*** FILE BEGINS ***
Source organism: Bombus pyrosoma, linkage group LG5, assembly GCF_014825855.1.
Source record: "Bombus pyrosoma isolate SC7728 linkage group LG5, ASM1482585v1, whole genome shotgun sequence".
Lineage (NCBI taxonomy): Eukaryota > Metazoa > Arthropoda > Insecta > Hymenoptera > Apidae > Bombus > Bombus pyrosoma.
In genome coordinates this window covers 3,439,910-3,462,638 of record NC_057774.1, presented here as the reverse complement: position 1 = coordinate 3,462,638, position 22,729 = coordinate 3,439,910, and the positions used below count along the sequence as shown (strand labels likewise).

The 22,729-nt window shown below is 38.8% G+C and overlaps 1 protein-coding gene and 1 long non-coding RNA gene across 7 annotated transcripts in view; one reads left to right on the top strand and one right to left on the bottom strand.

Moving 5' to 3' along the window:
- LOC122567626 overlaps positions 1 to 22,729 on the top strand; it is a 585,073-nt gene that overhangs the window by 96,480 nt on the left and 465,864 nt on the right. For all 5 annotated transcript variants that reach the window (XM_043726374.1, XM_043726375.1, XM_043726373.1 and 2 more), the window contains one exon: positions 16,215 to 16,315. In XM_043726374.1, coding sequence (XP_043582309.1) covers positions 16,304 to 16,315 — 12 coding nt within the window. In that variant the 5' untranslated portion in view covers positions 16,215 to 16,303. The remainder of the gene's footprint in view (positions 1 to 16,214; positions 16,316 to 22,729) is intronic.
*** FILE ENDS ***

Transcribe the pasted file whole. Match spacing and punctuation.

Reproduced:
Source organism: Bombus pyrosoma, linkage group LG5, assembly GCF_014825855.1.
Source record: "Bombus pyrosoma isolate SC7728 linkage group LG5, ASM1482585v1, whole genome shotgun sequence".
Lineage (NCBI taxonomy): Eukaryota > Metazoa > Arthropoda > Insecta > Hymenoptera > Apidae > Bombus > Bombus pyrosoma.
In genome coordinates this window covers 3,439,910-3,462,638 of record NC_057774.1, presented here as the reverse complement: position 1 = coordinate 3,462,638, position 22,729 = coordinate 3,439,910, and the positions used below count along the sequence as shown (strand labels likewise).

The 22,729-nt window shown below is 38.8% G+C and overlaps 1 protein-coding gene and 1 long non-coding RNA gene across 7 annotated transcripts in view; one reads left to right on the top strand and one right to left on the bottom strand.

Moving 5' to 3' along the window:
- LOC122567626 overlaps positions 1 to 22,729 on the top strand; it is a 585,073-nt gene that overhangs the window by 96,480 nt on the left and 465,864 nt on the right. For all 5 annotated transcript variants that reach the window (XM_043726374.1, XM_043726375.1, XM_043726373.1 and 2 more), the window contains one exon: positions 16,215 to 16,315. In XM_043726374.1, coding sequence (XP_043582309.1) covers positions 16,304 to 16,315 — 12 coding nt within the window. In that variant the 5' untranslated portion in view covers positions 16,215 to 16,303. The remainder of the gene's footprint in view (positions 1 to 16,214; positions 16,316 to 22,729) is intronic.